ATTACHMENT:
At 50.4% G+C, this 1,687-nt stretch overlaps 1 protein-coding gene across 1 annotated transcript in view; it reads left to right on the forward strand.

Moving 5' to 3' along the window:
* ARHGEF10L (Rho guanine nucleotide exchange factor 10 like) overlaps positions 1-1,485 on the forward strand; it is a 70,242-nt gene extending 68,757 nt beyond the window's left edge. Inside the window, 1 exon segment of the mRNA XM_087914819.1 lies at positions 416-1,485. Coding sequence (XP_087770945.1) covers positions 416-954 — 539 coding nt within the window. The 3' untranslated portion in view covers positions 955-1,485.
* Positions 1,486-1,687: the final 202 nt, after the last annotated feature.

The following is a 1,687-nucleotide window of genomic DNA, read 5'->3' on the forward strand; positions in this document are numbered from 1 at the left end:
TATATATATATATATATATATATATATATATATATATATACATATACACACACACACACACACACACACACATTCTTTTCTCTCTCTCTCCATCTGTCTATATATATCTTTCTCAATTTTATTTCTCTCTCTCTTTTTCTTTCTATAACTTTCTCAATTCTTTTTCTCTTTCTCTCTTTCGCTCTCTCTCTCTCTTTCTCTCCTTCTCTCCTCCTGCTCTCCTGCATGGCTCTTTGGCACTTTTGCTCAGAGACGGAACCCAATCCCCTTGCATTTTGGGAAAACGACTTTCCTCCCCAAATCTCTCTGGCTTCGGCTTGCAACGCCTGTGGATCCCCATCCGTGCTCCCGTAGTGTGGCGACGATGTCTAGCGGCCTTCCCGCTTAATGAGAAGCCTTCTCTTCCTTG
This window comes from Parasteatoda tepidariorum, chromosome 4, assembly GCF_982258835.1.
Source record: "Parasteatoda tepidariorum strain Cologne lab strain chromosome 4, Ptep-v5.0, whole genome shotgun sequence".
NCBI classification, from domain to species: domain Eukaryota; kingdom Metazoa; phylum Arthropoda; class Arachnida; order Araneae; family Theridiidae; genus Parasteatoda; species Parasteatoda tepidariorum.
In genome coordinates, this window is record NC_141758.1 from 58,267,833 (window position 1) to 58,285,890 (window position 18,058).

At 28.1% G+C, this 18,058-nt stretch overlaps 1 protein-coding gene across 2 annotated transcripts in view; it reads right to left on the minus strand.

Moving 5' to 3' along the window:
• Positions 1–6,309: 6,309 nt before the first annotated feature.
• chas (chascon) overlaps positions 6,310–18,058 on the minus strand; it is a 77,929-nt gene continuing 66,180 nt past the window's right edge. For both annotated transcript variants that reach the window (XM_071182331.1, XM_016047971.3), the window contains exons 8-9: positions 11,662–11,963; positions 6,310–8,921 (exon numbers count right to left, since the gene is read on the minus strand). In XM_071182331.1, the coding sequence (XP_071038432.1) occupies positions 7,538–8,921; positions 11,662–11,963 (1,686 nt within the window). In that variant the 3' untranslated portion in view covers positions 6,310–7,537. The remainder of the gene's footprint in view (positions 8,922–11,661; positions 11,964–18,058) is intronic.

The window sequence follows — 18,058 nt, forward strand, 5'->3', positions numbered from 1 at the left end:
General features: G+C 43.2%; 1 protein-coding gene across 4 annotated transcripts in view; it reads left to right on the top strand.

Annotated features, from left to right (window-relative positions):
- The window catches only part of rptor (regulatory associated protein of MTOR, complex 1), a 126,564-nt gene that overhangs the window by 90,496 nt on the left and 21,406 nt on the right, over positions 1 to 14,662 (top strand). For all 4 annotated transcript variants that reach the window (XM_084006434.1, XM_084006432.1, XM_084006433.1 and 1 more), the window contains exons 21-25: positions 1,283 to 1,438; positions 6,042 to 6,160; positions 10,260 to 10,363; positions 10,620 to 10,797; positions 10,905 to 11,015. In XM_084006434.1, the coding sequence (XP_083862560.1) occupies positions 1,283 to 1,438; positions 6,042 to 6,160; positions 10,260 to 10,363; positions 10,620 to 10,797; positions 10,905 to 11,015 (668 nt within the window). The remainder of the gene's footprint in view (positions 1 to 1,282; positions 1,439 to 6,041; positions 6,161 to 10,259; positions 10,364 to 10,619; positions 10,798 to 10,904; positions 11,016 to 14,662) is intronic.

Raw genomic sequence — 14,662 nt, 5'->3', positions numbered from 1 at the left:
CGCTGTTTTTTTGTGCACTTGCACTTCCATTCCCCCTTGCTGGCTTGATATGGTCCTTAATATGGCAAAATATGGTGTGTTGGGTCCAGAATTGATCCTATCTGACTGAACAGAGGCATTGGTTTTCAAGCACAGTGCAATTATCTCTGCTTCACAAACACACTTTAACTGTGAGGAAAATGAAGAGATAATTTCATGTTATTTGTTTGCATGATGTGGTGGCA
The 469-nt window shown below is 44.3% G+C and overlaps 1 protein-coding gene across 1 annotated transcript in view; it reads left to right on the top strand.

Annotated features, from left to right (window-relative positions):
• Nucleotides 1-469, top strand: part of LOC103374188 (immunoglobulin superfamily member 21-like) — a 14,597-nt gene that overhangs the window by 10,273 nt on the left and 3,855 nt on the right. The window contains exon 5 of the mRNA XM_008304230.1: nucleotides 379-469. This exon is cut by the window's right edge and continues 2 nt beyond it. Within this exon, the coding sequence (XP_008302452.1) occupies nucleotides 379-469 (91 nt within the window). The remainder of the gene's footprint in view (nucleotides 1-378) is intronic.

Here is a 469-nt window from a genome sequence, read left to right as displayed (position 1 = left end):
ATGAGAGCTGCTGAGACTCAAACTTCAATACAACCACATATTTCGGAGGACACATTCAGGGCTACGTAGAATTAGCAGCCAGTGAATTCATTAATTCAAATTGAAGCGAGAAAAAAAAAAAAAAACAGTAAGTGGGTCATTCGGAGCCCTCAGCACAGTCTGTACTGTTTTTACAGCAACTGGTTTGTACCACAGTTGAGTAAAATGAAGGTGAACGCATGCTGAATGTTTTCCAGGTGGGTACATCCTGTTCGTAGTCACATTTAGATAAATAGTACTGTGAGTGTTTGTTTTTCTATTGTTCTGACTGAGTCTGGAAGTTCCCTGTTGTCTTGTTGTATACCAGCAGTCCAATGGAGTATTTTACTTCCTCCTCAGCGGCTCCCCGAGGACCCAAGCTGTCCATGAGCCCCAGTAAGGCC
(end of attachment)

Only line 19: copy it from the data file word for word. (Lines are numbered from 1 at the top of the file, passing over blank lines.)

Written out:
Raw genomic sequence — 14,662 nt, 5'->3', positions numbered from 1 at the left: